For 5,000 years or more, gold and silver have been mined and moulded into decorative jewellery and ornaments, valued by societies across the world. The first gold coins were minted and used as currency in the sixth century BC by King Croesus of Lydia (in modern-day Turkey), and from that time on, precious metals have been collected and hoarded as the ultimate symbol of wealth.
With the invention first of paper money and promissory notes, and more recently the modern era’s internet payment gateways and a seemingly inexorable move towards a cashless financial system, you might think that owning physical lumps of precious metal would fade into an antiquated past.
However, worldwide economic instability in recent years, and the consequent loss of trust in stocks, bonds and shares, have seen a growing number of people returning to the historical practice of buying gold, silver – and these days platinum too – as a safeguard against severe economic meltdowns.
Forms of asset-holding such as real estate and bank-held savings once felt secure and untouchable, but given the busts and booms of today’s unstable property markets and the precarious situation of a number of major banks, the thought of having liquid wealth that you can physically put in a pocket, bag or safe is gaining appeal.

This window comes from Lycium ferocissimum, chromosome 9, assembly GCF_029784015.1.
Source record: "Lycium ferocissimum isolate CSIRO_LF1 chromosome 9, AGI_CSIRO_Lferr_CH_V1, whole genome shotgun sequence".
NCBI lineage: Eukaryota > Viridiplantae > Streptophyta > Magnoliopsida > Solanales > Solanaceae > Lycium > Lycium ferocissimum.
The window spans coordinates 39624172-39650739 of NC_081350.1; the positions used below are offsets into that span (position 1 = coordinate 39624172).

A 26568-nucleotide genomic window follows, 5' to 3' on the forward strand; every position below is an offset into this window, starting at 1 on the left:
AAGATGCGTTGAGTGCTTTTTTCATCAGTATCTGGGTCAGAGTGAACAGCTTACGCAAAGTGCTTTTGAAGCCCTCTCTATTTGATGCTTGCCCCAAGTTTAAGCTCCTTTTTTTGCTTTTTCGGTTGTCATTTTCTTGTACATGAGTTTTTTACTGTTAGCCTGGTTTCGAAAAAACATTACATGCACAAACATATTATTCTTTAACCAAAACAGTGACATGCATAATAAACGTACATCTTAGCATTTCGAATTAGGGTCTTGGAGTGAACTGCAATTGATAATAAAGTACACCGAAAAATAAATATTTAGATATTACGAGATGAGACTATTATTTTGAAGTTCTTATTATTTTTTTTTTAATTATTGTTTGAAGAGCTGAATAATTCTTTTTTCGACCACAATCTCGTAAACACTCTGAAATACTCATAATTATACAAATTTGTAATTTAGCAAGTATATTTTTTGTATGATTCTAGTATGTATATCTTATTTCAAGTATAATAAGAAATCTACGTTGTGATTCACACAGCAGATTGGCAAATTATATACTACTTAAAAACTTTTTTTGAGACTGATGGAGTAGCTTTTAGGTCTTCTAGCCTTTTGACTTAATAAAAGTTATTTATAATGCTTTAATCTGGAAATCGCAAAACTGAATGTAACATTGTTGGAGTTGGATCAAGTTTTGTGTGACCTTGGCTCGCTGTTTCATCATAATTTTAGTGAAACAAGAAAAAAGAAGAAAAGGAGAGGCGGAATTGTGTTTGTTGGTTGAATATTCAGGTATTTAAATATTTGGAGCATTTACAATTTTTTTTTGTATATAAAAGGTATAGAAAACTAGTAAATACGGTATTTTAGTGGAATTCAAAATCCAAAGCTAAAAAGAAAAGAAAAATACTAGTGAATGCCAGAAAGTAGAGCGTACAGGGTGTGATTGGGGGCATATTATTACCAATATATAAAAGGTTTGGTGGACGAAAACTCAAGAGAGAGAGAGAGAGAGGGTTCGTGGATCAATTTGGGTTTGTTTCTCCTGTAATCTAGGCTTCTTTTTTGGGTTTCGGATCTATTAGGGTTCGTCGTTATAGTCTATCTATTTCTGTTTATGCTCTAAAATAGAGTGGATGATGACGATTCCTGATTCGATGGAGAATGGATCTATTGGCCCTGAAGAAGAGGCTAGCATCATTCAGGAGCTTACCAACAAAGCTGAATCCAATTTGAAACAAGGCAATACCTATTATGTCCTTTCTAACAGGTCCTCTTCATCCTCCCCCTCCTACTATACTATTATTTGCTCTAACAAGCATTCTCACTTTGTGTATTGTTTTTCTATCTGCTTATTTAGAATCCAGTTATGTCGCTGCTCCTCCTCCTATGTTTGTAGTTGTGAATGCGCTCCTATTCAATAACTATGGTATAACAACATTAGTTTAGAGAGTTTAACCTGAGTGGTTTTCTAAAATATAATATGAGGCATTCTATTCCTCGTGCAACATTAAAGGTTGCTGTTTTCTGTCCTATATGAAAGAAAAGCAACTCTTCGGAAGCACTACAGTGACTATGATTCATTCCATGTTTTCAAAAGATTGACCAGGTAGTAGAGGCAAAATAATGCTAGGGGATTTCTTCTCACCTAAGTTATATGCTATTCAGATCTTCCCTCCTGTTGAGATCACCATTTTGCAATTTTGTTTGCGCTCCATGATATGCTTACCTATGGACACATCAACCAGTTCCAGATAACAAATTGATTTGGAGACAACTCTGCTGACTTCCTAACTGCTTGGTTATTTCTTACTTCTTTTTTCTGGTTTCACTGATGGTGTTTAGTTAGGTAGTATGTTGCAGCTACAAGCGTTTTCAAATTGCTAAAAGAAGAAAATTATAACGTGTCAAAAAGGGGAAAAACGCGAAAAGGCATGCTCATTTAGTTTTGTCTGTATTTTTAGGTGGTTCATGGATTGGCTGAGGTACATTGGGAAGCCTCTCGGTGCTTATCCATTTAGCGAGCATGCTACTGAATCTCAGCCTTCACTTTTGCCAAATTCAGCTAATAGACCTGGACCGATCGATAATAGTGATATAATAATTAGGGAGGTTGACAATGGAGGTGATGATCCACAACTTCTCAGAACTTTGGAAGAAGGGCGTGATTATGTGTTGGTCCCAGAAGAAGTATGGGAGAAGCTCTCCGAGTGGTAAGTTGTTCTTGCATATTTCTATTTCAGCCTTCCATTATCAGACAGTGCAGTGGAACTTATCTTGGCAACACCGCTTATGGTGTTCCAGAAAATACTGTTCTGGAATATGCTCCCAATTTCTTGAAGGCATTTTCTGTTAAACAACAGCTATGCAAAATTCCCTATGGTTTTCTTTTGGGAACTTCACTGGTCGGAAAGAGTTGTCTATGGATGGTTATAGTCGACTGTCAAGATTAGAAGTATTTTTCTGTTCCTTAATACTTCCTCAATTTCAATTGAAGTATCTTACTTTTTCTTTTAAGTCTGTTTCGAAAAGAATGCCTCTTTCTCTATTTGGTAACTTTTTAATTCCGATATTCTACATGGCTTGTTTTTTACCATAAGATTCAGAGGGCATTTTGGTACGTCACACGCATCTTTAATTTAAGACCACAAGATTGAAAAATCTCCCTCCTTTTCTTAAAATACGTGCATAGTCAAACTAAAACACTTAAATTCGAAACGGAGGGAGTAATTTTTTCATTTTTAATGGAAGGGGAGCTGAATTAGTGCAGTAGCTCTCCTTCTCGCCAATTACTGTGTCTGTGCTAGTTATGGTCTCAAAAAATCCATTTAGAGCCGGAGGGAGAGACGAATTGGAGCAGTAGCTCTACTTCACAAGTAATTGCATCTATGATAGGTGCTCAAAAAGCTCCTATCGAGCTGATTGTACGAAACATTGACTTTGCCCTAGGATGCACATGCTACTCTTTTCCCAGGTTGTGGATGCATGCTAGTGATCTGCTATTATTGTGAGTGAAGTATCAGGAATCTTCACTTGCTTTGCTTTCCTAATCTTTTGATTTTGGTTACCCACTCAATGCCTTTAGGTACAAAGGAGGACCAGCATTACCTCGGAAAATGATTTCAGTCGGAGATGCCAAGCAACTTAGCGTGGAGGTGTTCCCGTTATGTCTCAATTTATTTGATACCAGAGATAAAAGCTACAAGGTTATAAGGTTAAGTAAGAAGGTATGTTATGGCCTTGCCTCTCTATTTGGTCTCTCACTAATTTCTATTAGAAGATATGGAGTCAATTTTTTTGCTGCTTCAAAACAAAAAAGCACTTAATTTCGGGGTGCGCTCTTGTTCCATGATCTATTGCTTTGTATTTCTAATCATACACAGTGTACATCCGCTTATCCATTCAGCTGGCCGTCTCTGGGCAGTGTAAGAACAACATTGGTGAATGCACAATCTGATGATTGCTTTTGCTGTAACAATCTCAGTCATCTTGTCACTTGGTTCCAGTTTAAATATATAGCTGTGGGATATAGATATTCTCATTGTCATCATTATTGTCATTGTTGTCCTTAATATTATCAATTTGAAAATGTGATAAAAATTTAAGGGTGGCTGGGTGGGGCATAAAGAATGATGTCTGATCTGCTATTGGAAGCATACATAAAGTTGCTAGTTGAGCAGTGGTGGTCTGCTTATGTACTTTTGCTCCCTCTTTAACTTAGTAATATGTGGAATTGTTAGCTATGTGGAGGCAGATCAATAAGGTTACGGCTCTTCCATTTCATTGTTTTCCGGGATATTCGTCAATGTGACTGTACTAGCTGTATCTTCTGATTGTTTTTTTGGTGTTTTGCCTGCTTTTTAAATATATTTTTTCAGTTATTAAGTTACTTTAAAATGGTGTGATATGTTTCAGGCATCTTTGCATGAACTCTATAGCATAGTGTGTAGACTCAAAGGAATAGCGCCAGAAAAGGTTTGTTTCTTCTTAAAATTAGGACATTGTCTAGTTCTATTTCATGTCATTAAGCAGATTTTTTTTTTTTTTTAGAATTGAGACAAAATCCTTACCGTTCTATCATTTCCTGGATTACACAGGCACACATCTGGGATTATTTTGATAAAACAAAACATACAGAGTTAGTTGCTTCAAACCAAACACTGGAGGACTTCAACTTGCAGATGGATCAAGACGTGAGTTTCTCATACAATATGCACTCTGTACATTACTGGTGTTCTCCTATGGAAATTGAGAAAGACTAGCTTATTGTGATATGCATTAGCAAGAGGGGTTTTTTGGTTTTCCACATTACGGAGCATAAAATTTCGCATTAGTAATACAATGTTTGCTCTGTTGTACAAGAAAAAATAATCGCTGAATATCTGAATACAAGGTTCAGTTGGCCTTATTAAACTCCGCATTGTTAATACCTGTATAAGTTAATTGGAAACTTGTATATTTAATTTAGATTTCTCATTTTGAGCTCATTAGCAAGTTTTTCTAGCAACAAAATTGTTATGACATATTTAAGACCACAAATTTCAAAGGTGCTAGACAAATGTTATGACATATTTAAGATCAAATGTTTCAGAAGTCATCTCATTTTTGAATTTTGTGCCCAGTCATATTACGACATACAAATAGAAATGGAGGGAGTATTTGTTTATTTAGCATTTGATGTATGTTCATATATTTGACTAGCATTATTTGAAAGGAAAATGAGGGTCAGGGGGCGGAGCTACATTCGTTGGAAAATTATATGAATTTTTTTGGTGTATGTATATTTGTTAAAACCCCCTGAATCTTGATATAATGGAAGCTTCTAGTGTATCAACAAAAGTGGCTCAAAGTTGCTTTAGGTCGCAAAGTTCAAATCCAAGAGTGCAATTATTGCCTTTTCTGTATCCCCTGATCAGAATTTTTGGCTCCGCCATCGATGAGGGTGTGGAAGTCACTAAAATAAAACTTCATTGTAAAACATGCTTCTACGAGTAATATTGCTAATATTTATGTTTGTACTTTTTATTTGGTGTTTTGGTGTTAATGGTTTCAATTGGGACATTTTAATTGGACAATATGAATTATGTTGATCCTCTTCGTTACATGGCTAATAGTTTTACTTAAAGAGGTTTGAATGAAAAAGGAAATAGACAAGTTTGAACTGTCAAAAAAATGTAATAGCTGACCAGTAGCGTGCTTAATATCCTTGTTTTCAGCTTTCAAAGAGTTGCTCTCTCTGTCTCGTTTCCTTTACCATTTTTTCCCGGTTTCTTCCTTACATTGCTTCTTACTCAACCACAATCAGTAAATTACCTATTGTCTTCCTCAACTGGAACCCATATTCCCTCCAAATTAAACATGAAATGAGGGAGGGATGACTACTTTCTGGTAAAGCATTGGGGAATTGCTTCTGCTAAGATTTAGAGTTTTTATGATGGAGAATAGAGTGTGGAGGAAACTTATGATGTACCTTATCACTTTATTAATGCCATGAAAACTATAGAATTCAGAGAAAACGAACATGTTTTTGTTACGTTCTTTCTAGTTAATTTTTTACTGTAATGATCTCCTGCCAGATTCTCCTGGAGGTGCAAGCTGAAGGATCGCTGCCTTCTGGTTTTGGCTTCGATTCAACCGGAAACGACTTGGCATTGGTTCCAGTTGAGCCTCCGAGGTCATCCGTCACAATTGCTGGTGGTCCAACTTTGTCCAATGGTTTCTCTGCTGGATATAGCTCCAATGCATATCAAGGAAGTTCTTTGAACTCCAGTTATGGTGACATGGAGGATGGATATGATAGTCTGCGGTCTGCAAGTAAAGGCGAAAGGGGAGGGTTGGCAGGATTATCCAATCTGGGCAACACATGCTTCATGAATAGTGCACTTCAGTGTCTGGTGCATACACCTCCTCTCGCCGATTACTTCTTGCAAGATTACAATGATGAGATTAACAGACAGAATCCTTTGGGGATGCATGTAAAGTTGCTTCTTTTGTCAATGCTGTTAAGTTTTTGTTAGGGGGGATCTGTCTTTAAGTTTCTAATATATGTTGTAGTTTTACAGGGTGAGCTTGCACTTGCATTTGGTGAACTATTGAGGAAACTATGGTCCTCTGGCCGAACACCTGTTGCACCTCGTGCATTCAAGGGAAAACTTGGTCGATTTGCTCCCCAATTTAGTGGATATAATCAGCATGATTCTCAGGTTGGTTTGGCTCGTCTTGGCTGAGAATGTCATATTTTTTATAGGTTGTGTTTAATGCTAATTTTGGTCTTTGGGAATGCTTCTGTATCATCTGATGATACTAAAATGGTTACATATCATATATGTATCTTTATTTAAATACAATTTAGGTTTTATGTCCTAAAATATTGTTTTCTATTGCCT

Precious metals are considered a safe haven for people’s savings partly because they hold with inflation and therefore will always maintain their value. Another strength is that gold and silver are universally recognised forms of currency, transferable and redeemable – especially in coin or bar form – all over the world.
“The world is moving to a cashless society, but a lot of people want to have something they can actually hold,” says Niel Retief, senior executive at LPM (Lucius Precious Metals), a Hong Kong-based retailer that launched in 2010. “We operate out of a single location and do a lot of shipping, as we have distribution from all the major government mints round the world – the Royal Mint [UK], the Austrian Mint, Perth Mint, Royal Australian Mint, the Central Bank of Mexico, Rand Refinery and South African Mint.”
Another precious metals retail company that launched in 2010 – this time in Frankfurt – was Degussa, which, like LPM, saw the market’s potential in the wake of the global financial crisis of 2008. Degussa grew fast in Germany and other European cities, and in October 2015 opened its first Asia office in Singapore.